Presented theatrically in IMAX format, the trailer forAvatar 2: The Waterway was eventually released in 2:39 format. explanation.
It doesn’t take much to be happy, and the editors of Ecran Large saw this when they discovered the first trailer forAvatar 2: The Waterway prior to the press screening of Doctor Strange in the Multiverse of Madness† Between beautiful 3D and spacious staging, the return to Pandora amazed us.
And here’s the drama! After an exclusive theatrical broadcast, 20th Century Fox unveiled the trailer on the Net this Monday, May 9th, tainted by the good big black bands typical of the 2:39 format (aka Cinemascope). Gold, the first images ofAvatar 2 were shown theatrically in 1:90 format (a more vertical format often used in television, but mainly associated with IMAX in the case of cinema).
The problem is that for some (starting with the author of these lines) this revelation acted like a cold shower. A priori, the official release of the trailer ofAvatar 2 at 2:39 the latter makes the official format of the film, while the 1:90 version, which contains 26% more image, is to be reserved for IMAX cinemas.
Of course, this case is far from new, because from Christopher Nolan’s films to the latest installments of the Marvel Cinematic Universe, sequences shot with IMAX cameras often lead to image format changeswhich are not necessarily visible when you discover the work in a standard room.
But where movies like Transformers: The Last Knight presuming to play with this fluctuating relationship to format, other feature films standardize their editing. This can still make sense in cases where a few scenes are involved, but movies like Avengers: Infinity War or Endgame were shot in full at 1:90, before being trimmed at 2:39 in non-IMAX theaters.
Above the 1:90 version and below the 2:39 version
Therefore, one has to wonder what the original format of the feature film is, especially now that Disney+ has finally given access to expanded versions of its Marvel episodes. And it is clear that the 1:90 offers a much lighter staging, moreover in reference to the often pachyderm realization of the Russo brothers, and their size plans on characters surrounded by empty sets. At least in 1:90 the tops of the heads are not cut off by the frame limits.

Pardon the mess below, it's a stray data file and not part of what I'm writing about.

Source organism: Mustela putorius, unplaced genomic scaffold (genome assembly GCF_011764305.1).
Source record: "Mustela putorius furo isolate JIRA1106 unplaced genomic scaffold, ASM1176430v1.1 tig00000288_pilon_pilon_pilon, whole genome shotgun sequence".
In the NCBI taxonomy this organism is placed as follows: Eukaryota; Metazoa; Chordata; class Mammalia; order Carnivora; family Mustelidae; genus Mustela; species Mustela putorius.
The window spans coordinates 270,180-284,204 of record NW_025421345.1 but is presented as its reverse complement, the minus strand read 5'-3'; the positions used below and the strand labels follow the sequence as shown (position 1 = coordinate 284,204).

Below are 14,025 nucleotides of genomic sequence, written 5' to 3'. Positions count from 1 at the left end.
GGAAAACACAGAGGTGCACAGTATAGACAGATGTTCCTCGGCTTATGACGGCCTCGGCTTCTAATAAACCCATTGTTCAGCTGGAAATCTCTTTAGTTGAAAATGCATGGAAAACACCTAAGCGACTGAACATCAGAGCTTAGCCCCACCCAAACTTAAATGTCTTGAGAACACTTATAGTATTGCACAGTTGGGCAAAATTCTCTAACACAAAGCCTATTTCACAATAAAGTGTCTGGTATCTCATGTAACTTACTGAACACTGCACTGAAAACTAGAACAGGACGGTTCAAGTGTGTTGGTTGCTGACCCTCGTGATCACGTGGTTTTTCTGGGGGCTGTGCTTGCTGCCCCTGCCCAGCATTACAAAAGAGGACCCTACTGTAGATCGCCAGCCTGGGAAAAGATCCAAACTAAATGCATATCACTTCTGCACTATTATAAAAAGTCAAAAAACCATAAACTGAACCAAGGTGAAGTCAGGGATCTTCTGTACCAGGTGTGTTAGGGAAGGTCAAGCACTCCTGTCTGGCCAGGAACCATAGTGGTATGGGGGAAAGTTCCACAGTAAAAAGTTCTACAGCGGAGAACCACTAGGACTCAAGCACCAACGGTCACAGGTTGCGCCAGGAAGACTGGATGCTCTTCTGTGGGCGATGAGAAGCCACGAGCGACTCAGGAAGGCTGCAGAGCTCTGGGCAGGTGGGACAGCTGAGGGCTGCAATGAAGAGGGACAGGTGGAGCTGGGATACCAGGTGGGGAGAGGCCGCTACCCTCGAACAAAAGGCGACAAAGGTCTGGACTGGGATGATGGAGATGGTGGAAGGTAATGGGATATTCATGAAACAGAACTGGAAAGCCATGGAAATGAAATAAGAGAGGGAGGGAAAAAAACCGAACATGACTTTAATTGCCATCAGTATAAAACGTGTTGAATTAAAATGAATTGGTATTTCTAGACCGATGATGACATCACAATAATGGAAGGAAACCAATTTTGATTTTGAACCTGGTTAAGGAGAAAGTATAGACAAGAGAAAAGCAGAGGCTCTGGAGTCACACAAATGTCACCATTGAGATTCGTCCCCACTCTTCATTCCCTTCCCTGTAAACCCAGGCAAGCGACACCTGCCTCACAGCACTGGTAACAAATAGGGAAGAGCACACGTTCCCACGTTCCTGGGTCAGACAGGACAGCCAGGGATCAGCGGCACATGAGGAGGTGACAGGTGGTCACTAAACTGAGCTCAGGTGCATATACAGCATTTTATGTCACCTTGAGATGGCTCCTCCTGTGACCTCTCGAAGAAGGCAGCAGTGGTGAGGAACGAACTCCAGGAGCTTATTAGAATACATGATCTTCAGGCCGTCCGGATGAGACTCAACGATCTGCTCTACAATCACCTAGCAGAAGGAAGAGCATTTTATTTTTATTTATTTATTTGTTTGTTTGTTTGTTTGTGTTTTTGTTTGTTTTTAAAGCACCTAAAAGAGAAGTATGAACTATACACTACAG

In other words, the 2:39 continues to establish itself as an unchanging element of the great spectacle film, while it was originally seen as a Hollywood response to the success of television in the 1950s. You might imagine that in the same logic the IMAX plays this role today, but the horizontality of the image in Scope always takes precedence over the rest , so that certain films give the unpleasant impression of punishing the spectators who did not want to pay more for their cinema ticket to discover the IMAX version.
We lose depth without a good part of the branch
As regardsAvatar 2, hard not to complain about the loss of scale of the official trailer. Admittedly, Cameron still works just as well on his relationship with the horizon line, but his management of Pandora’s topography is mostly based on its verticality. Whether it’s the sky or the seabed that this second film promises to explore, the 1:90 frames mark much stronger a large scale ratioespecially on this shot where the Na’vis drive their sea creatures in an arc to a strange mountain.
On the 2:39 version, the black bands cut off the edge of the apex, hiding the water surface that runs past the lens. However, all these elements must be linked together, because Cameron’s staging has as a priority the improvement of the ecosystem of his universe, in order to better implement the bodies of his characters, and therefore their point of view.
It still stings a little…
As it is, the trailer in 2:39 ofAvatar 2 seems cramped in this format, even though it remains naturally exotic and beautiful. The Cinemascope format isn’t bad per se, but a movie has to be designed specifically for it and its needs (the batter be a perfect recent example). This choice seems all the more strange that Cameron had chosen exactly the 1:85 for the first shutter…or at least partially.
indeed, if Avatar is only available on video at 1:85, the film was released in theaters at 2:39, but only for 2D screenings. James Cameron always favored the horizontality of Cinemascope, but also admitted that the verticality of 1:85 provides a better approximation of 3D and its depth. Thus, this manipulation of formats is not only due to the IMAX of The way of the waterbut one can still wonder about the merits of this approach and about the ease of reading the feature film for the spectators.
The 3D sessions ofAvatar 2 are they offered in 1:90 or 2:39 in standard cinemas? Although Cameron claims to offer his film with many different tools (including HFR), which format will be chosen to accompany them? In any case, we hope that the thrill of sublime Pandora vistas will not be too tainted by this questionable strategy.